A friend of mine, Shrey, picked up from this post. Read his post here.

Jun 10, 2011

Live & Let Live

Took part in a writing competition on My Scribble Pad. The winning entries can be found here.

An excerpt from my submission:

In such a world where living was more than just about earning money and making babies, she wanted to experience life, in the rawest form that it had to show-in all its colours, in its paradoxes that one lives out, in all its negativities thrown at you, in all its glory…
It’s that one moment in that ‘big bad world out there’ that can change one’s whole life, whether it’s the moment you feel you have met the man of your life after a five-hour long chat in a dull party that suddenly had a whole different frequency to it, or the time when a stranger gropes you in a public place and you are rendered too helpless and shocked to do anything. Whether an experience leaves you feeling good, bad, or ugly, it was an experience that YOU, as an individual, had, and try as one may, it is amazingly hard to forget it. This is especially true of the bad ones.
Read the rest of the essay here.

thereafter...: A photography exhibition by Srikanth Kolari

'thereafter...' is a photography exhibition by Chennai-based photographer, Srikanth Kolari, at Seagull Arts & Media Resource Centre at Kolkata from the 13th to 23rd May, depicting his photographic journey in Kashmir, Jharia, and the Tsunami coast. 

Srikanth, better known as Sri, asks not be called an artist or a photojournalist. Instead, he prefers to assume the role of a 'messenger', motivated by his personal history to seek out stories and convey their messages through his photographs. His photographs demand an accompanying narrative, be it a line to describe it or a whole paragraph, with the subject and its surroundings contexualised through the words. Another technique he sometimes uses is to clip and join two frames to 'generate a new motion in the mind'. What this also does is give a stronger and harsher feel to the reality portrayed. This was implemented in his Kashmir photographs very well.

Seagull is associated with Tasveer, the first Pan-India gallery dedicated to photography as an art, and Ganjam, a jewelry brand which is the sponsor for this exhibition. These three platforms have joined hands and made this exhibition possible. "Seagull is the Kolkata partner for Tasveer, and  tigether, we try to promote photography. Tasveer does shows in 4 other cities in India. Srikanth was supposed to come and give a talk to students for our project, Peaceworks, which uses various art forms to promote peace but was unable to make it this time. He should hopefully be able to come for the next show," says an optimistic Megha Malhotra of the Seagull group.
The exhibition focuses on the effects certain incidents or concurring incidents have had on the people in that region.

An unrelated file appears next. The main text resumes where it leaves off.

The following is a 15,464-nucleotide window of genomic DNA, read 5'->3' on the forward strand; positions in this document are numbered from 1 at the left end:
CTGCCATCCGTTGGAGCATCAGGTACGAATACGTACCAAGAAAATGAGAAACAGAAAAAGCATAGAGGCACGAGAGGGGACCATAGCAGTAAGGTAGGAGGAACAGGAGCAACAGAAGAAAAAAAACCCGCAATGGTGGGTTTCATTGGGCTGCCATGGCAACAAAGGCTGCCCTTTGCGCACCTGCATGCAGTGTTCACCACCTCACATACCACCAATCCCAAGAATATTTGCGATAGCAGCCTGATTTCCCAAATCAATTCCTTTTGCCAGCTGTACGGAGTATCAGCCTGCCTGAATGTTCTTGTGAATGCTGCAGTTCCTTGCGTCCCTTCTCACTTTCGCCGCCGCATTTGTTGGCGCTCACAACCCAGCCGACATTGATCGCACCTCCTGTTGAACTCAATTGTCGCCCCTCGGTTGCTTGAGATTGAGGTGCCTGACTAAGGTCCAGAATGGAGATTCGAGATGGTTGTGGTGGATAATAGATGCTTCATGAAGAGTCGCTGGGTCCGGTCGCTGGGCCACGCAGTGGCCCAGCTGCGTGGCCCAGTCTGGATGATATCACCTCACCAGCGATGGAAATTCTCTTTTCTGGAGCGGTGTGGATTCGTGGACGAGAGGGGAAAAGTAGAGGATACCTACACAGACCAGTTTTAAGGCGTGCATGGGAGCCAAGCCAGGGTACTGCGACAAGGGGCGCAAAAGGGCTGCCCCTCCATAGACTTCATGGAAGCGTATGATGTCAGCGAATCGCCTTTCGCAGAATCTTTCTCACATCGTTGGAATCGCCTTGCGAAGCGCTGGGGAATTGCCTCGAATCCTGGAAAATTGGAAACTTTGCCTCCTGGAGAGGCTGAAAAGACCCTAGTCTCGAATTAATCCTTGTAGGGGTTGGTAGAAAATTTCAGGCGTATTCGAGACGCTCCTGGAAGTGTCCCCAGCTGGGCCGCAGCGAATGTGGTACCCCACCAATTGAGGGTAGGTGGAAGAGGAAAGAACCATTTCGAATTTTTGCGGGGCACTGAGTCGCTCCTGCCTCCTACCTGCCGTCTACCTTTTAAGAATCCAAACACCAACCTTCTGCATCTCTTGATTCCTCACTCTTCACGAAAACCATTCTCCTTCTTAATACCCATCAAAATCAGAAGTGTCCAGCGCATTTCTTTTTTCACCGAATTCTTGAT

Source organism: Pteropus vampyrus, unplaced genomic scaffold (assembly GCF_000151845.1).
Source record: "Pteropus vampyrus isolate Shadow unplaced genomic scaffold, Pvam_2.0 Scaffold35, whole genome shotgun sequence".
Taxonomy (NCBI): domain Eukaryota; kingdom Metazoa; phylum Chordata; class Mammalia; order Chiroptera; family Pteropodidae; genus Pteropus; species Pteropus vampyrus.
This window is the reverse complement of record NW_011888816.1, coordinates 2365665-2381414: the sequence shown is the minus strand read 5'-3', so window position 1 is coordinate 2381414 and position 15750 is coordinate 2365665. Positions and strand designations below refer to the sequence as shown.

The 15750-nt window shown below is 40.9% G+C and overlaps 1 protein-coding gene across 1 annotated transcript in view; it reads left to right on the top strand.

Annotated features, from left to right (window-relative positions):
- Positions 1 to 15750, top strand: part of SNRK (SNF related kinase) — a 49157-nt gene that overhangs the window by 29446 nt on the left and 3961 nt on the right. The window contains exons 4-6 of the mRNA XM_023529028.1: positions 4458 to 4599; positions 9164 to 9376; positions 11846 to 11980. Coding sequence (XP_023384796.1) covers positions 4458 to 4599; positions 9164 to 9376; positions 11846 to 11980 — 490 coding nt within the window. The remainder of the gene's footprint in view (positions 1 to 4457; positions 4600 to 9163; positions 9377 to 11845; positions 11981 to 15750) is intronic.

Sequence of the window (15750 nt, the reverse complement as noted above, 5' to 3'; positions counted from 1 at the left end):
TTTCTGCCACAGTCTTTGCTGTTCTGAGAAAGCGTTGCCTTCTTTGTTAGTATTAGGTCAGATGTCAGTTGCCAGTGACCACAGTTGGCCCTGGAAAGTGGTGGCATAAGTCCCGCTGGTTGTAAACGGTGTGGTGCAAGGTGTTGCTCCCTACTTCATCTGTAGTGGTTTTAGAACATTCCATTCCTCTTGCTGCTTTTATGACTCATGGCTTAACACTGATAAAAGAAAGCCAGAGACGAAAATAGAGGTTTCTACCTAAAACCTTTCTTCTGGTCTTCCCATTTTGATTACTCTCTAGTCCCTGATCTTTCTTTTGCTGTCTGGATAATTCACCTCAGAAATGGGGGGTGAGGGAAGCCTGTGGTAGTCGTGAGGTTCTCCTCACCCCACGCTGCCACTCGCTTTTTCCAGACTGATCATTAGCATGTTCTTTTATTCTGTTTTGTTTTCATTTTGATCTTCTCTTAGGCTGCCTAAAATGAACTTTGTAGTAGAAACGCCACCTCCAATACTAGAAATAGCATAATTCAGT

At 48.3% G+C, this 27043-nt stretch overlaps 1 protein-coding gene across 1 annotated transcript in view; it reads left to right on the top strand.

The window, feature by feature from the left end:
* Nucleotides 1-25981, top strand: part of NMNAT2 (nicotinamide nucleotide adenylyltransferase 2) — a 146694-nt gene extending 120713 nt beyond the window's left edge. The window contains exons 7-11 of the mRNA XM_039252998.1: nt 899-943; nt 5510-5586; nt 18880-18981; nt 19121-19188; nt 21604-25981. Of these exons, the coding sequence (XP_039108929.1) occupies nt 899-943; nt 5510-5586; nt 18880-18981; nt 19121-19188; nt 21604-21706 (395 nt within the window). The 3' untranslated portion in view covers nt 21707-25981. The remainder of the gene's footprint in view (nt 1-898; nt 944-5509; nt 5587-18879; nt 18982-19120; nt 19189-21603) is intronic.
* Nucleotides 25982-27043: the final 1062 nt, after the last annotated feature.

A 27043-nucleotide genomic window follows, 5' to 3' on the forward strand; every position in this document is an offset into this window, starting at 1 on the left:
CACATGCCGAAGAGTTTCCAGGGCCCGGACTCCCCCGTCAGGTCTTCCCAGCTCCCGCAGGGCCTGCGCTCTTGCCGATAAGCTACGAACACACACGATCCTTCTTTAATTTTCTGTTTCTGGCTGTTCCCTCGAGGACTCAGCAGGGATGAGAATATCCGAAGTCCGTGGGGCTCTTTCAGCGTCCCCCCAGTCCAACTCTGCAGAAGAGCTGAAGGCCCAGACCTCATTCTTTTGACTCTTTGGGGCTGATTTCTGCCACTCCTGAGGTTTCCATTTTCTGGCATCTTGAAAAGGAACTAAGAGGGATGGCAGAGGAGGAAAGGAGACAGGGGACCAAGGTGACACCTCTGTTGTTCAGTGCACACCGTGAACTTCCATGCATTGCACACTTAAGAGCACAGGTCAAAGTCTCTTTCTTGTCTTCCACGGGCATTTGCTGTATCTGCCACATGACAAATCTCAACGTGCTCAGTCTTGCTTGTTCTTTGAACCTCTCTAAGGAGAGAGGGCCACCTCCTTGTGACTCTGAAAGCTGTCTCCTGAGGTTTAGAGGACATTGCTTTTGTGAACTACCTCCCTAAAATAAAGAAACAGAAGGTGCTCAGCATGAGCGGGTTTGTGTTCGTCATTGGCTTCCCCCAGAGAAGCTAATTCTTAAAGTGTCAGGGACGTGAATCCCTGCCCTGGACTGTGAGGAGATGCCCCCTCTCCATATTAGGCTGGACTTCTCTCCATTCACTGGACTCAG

To start with, his photographs in Kashmir clearly show the effect that the conflicts since 1989 have had on the people. The husbands and sons of the women there have often been suspected to be militants by security forces and killed, women have been raped, and civilians have been tortured in many ways. The post-traumatic depression, the sunken suicidal eyes, and the depth of the losses that the people suffered come through in the photographs. Though the violence has considerably subsided now, generations will suffer from it effects.

The next affected place portrayed was the coalfields of Jharia in Jharkhand. The photographs depict the lives of coalfield workers in Jharia-villagers stealing coal from loading areas, contaminated water bodies, sulphurous smoke everywhere, and other daily activities of Bharat Coking Coal Limited (BCCL) workers. A memorable image is that of the charred hands of a worker, showing how the effects are skin deep. The problem in this area is the coal fires that arise due to unscientific mining and coal extraction in the past. Relocation of the locals to combat these fires is more troublesome than fighting the fire and hence, nothing is done about it. To add to the woes, these fires cause pollution that affects air, water and land, which become the everyday realities of people living in these regions.

The last place depicted are the tsunami affected areas in Tamil Nadu's Kadalor district and Chennai's Marina Beach. The central and state governments of Tamil Nadu, Andhra Pradesh, Kerala, and the Union Territories of Puducherry and Andaman & Nicobar Islands have not maintained their legal and moral responsibilities in providing adequate compensation and rehabilitation to the tsunami survivors. There have also been delays in providing permanent housing and restoring livelihoods. The photographs portray a temporariness in the lifestyles of people and the focus is on the life of fishermen after the tsunami. 

The dedication to portraying the subject as close to its reality as possible is seen in the photographs. All of them are in black and white, lending an even more favourable depth to the images displayed. Sugata Srinivasaraju wrote the essay for Sri's book, "Thereafter...", the compilation of the photographs displayed in the exhibition, and his words sum up Sri's photography. He writes: "The camera is often an insensitive, loud and selfish being. It stirs silence, intrudes privacy, and violates the sanctity of every grave moment. But in the hands of Sri, it endeavours to become an instrument of compassion."

Note: This piece did not get published in IE because it got forwarded to the Delhi office after the exhibition ended. Still, my blog has more than enough space for it. The photographs have been taken from various sites online and have all been taken by Sri.